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United States Department of Agriculture

Agricultural Research Service

Title: The growth inhibitor, furfural, induces cellular stress signals in Saccharomyces cerevisiae

item Gorsich, Steven
item Mccaffery, J

Submitted to: Meeting Abstract
Publication Type: Abstract Only
Publication Acceptance Date: 7/30/2006
Publication Date: 7/25/2006
Citation: Gorsich, S.W., Mccaffery, J.M. 2006. The growth inhibitor, furfural, induces cellular stress signals in Saccharomyces cerevisiae [abstract]. Yeast Genetics and Molecular Biology Meeting. Paper No. 99C.

Interpretive Summary:

Technical Abstract: Biofuel ethanol as an alternative fuel is gaining interest for environmental and economical reasons. To reach ethanol goals needed in the United States, it will be essential to take advantage of various biomass substrates for ethanol production (e.g., agricultural and industrial waste products). Releasing fermentable sugars from lignocellulosic biomass is often facilitated by treating the biomass with a weak acid. However, breakdown products of xylose and glucose, furfural and 5-hydroxymethylfurfural, are also released which act as growth inhibitors. These inhibitors create an environment that elicits the expression of stress-related genes in Saccharomyces cerevisiae. Recently, 62 S. cerevisiae genes were identified that function during furfural stress tolerance. Yeast mutants lacking these genes failed to grow in furfural's presence, and tolerance to furfural was increased when some of these genes were overexpressed. Several genes from the pentose phosphate pathway (PPP) were among those identified. Since the PPP plays an important role in protecting the cell from various stresses, stress effects in yeast caused by furfural were further investigated. Using various fluorescent indicators and transmission electron microscopy techniques, we determined that furfural causes an increase in reactive oxygen species accumulation, cellular membrane damage (vacuole and mitochondrial membranes), chromatin damage, and cytoskeletal damage in wild-type S. cerevisiae. Whether or not overexpressing any of the previously identified genes will reduce oxidative damage is being investigated.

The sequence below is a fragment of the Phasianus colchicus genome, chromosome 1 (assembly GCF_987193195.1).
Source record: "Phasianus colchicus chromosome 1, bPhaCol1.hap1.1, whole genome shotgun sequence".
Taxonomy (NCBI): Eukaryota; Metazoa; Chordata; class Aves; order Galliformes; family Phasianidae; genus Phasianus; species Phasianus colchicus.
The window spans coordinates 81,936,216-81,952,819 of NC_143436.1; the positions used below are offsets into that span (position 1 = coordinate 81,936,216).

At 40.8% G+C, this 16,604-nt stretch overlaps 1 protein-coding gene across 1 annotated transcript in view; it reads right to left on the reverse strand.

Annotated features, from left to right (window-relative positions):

Last Modified: 06/24/2017
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